Thursday, January 14, 2016

History: The Year is 1709

I've uploaded year 1709 to the TSP Wiki...

Here are some one liners...

The Coldest Winter on Record and the Misplacement of Thermometers -- It is really, really cold. I talk about the location of weather stations and how that makes for inaccurate measurement.

Making Cheaper Cast-Iron Pans -- Using coke to smelt cast-iron has been around for many years but this year the process becomes commercially viable. I talk about the need of business to reduce labor costs.

A Hot Air Balloon on Paper but Not in the Air -- A Portuguese priest designs a hot air balloon but it flies like a bag of bricks.

The Coldest Winter on Record and the Misplacement of Thermometers

200 years ago, world climate teetered on the edge of the Little Ice Age but weather is a local condition. For better or worse, the local temperature can vary from the world average. For Europe, it has become worse... much, much worse. Rivers in Italy are frozen over so that carriages can cross without fear of falling through the ice. It is snowing in Rome. The Great Frost is killing off plants that would normally survive a winter although many of the trees are proving to be more freeze-tolerant than was previously assumed. That does not translate into a particularly good result... just better than expected. The standard thermometer (such as it is and where it is measured) hits its lowest point on December 30th. In London proper, it will hit about -15 degrees Celsius or +5 degrees Fahrenheit. An average low in the modern day London is 15 degrees Fahrenheit but modern temperatures are subject to asphalt and concrete heat retention and release. [1] [2] [3] [4] [5] [6]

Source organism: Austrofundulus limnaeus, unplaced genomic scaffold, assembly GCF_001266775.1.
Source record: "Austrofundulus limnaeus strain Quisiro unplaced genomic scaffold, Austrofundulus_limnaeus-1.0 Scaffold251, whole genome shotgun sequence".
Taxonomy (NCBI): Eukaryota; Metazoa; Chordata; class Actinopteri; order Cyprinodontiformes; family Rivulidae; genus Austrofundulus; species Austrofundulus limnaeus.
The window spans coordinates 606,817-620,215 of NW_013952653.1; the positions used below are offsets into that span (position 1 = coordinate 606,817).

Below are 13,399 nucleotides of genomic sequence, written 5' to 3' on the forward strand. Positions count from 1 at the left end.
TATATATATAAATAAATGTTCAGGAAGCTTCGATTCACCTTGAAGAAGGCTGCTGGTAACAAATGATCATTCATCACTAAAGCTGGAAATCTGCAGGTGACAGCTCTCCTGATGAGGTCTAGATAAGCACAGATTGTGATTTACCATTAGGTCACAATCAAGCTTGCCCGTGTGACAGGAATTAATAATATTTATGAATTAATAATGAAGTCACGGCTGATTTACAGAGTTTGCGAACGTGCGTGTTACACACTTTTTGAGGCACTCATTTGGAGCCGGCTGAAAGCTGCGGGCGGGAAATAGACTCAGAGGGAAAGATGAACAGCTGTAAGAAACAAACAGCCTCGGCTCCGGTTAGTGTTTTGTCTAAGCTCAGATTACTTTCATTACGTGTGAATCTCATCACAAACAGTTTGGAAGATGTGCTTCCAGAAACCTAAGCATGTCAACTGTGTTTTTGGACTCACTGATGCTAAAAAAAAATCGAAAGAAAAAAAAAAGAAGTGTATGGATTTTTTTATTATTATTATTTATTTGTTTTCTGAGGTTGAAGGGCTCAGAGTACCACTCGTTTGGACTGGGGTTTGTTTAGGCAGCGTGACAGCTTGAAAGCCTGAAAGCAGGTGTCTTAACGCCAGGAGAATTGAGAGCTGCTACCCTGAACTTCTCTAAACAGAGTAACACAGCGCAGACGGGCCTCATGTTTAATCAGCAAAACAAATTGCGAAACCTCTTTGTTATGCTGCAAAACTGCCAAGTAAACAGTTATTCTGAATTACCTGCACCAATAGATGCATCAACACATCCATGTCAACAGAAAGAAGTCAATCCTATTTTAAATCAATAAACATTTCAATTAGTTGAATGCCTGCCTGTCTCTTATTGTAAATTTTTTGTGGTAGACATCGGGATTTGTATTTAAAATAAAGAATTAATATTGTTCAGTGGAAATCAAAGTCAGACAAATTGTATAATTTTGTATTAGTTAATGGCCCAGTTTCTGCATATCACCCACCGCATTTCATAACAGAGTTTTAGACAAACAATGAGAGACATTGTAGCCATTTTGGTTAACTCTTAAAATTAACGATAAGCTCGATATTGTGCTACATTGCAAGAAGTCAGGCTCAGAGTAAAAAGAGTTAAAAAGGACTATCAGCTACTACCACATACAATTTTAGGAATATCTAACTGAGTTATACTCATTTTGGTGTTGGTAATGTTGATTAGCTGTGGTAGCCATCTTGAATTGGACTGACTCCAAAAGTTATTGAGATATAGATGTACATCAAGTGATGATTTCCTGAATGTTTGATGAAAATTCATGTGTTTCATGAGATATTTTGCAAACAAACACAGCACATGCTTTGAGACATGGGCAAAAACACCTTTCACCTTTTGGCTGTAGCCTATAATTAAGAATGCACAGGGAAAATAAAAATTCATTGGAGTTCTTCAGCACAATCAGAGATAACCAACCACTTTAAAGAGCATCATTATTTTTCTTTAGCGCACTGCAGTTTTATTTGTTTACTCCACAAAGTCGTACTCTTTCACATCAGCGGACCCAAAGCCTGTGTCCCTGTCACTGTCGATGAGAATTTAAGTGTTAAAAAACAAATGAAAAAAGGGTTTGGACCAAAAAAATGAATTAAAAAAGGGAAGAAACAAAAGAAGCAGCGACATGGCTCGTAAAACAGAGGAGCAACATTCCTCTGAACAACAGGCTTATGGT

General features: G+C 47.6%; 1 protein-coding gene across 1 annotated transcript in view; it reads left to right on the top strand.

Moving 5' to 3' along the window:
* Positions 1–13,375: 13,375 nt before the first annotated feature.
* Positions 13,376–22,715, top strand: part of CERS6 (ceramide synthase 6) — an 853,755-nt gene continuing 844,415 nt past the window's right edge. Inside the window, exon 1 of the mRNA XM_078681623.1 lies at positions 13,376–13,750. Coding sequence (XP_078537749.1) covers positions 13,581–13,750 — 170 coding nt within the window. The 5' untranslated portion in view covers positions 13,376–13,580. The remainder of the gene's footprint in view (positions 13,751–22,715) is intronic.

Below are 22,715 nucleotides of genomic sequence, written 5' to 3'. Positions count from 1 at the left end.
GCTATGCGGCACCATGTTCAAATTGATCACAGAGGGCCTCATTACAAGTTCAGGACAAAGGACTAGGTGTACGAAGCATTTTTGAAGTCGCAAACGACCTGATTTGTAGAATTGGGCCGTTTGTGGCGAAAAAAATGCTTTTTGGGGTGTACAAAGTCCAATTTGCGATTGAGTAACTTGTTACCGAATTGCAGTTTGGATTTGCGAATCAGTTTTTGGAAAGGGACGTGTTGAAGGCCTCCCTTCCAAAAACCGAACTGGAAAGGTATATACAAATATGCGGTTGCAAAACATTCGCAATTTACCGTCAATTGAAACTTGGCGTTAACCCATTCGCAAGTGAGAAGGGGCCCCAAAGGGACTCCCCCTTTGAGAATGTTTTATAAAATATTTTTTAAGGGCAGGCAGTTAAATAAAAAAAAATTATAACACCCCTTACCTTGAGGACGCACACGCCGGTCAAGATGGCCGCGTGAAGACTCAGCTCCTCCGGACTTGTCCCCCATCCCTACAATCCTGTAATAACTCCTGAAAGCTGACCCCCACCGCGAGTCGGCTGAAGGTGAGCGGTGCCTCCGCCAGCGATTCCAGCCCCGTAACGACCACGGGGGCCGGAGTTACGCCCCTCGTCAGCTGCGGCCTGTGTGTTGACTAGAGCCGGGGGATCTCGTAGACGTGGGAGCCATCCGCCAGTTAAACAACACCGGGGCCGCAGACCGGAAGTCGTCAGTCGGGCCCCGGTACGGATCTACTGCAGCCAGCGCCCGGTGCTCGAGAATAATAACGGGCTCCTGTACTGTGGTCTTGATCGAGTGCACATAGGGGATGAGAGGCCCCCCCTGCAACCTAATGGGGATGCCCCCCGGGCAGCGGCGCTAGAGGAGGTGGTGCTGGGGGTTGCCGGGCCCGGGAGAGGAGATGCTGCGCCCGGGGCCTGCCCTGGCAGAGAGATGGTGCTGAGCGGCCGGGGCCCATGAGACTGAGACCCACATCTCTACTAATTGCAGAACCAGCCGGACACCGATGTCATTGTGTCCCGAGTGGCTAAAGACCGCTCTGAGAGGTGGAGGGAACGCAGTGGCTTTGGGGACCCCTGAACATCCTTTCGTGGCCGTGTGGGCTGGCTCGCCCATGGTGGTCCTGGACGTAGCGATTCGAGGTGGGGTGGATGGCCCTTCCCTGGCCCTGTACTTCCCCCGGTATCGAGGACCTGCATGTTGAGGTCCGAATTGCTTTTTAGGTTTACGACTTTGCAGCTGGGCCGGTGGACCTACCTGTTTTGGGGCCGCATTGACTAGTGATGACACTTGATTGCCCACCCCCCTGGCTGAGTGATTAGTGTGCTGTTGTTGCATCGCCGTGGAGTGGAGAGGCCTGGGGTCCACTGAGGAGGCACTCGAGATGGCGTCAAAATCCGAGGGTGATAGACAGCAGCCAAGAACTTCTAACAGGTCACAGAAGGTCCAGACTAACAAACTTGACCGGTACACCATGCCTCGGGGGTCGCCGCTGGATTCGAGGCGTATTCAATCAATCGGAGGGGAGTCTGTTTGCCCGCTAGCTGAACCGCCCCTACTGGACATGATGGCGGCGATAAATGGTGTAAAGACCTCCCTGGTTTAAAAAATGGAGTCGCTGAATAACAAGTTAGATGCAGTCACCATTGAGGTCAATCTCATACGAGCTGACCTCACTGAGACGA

My Take by Alex Shrugged
Just so you know, the so-called "standard" thermometer that English scientists were using in 1709 was hardly a precise instrument. The fluid inside was a mixture of wine and urea. Also, they did not have a clue as to the best place (or even a mutually agreed place) to mount a weather thermometer. In the case of the Great Frost, one thermometer was located in the shade out of doors while the main thermometer in London was located inside an unheated room. They realized that they needed an entire weather picture so they logged the barometric pressure and wind direction. In the modern day such weather stations still suffer from misplacement. It has become somewhat of a joke where people take pictures of weather stations placed next to air conditioning outlets or located in parking lots where the asphalt traps the heat and radiates it next to the temperature gauge. My neighbor has his own weather station mounted on the roof of his house... just above his chimney where the rising heat from the roof in the summer and the fireplace in the winter pushes the temperature higher than any objective standard would accept if they knew where the weather station was located. [7]

Making Cheaper Cast-Iron Pans